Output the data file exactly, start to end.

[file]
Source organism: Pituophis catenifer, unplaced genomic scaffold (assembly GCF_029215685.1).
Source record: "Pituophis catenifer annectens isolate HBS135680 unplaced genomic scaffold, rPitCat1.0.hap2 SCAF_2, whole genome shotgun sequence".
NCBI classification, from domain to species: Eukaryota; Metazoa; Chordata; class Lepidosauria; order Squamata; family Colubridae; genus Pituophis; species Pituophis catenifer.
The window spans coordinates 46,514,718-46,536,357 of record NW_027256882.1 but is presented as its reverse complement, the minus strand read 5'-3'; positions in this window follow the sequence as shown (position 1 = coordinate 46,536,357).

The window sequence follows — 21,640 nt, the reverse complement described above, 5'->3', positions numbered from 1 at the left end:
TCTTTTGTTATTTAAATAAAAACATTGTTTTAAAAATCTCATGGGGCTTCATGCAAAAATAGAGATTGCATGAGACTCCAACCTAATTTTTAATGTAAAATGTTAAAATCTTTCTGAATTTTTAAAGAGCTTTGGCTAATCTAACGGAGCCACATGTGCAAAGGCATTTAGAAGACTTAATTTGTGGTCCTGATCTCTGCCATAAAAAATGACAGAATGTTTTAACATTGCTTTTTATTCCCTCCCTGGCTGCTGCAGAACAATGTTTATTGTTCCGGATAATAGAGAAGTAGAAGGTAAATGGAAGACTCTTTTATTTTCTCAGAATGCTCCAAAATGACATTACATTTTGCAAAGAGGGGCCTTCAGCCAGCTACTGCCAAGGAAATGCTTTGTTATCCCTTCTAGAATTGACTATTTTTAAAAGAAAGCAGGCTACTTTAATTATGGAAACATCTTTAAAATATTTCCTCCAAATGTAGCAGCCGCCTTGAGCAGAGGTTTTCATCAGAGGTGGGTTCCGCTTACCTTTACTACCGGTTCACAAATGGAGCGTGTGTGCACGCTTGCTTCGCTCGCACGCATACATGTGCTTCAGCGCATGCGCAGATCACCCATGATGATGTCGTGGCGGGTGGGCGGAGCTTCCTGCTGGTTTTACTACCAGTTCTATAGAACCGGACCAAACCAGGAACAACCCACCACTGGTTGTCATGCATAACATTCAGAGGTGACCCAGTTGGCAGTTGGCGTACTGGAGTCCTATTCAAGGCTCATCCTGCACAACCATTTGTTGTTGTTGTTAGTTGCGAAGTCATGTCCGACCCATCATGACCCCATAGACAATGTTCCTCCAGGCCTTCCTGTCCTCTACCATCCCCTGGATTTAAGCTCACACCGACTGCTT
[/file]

Source organism: Pituophis catenifer, unplaced genomic scaffold (assembly GCF_029215685.1).
Source record: "Pituophis catenifer annectens isolate HBS135680 unplaced genomic scaffold, rPitCat1.0.hap2 SCAF_2, whole genome shotgun sequence".
NCBI classification, from domain to species: Eukaryota; Metazoa; Chordata; class Lepidosauria; order Squamata; family Colubridae; genus Pituophis; species Pituophis catenifer.
The window spans coordinates 46,514,718-46,536,357 of record NW_027256882.1 but is presented as its reverse complement, the minus strand read 5'-3'; positions in this window follow the sequence as shown (position 1 = coordinate 46,536,357).

The window sequence follows — 21,640 nt, the reverse complement described above, 5'->3', positions numbered from 1 at the left end:
TCTTTTGTTATTTAAATAAAAACATTGTTTTAAAAATCTCATGGGGCTTCATGCAAAAATAGAGATTGCATGAGACTCCAACCTAATTTTTAATGTAAAATGTTAAAATCTTTCTGAATTTTTAAAGAGCTTTGGCTAATCTAACGGAGCCACATGTGCAAAGGCATTTAGAAGACTTAATTTGTGGTCCTGATCTCTGCCATAAAAAATGACAGAATGTTTTAACATTGCTTTTTATTCCCTCCCTGGCTGCTGCAGAACAATGTTTATTGTTCCGGATAATAGAGAAGTAGAAGGTAAATGGAAGACTCTTTTATTTTCTCAGAATGCTCCAAAATGACATTACATTTTGCAAAGAGGGGCCTTCAGCCAGCTACTGCCAAGGAAATGCTTTGTTATCCCTTCTAGAATTGACTATTTTTAAAAGAAAGCAGGCTACTTTAATTATGGAAACATCTTTAAAATATTTCCTCCAAATGTAGCAGCCGCCTTGAGCAGAGGTTTTCATCAGAGGTGGGTTCCGCTTACCTTTACTACCGGTTCACAAATGGAGCGTGTGTGCACGCTTGCTTCGCTCGCACGCATACATGTGCTTCAGCGCATGCGCAGATCACCCATGATGATGTCGTGGCGGGTGGGCGGAGCTTCCTGCTGGTTTTACTACCAGTTCTATAGAACCGGACCAAACCAGGAACAACCCACCACTGGTTGTCATGCATAACATTCAGAGGTGACCCAGTTGGCAGTTGGCGTACTGGAGTCCTATTCAAGGCTCATCCTGCACAACCATTTGTTGTTGTTGTTAGTTGCGAAGTCATGTCCGACCCATCATGACCCCATAGACAATGTTCCTCCAGGCCTTCCTGTCCTCTACCATCCCCTGGATTTAAGCTCACACCGACTGCTT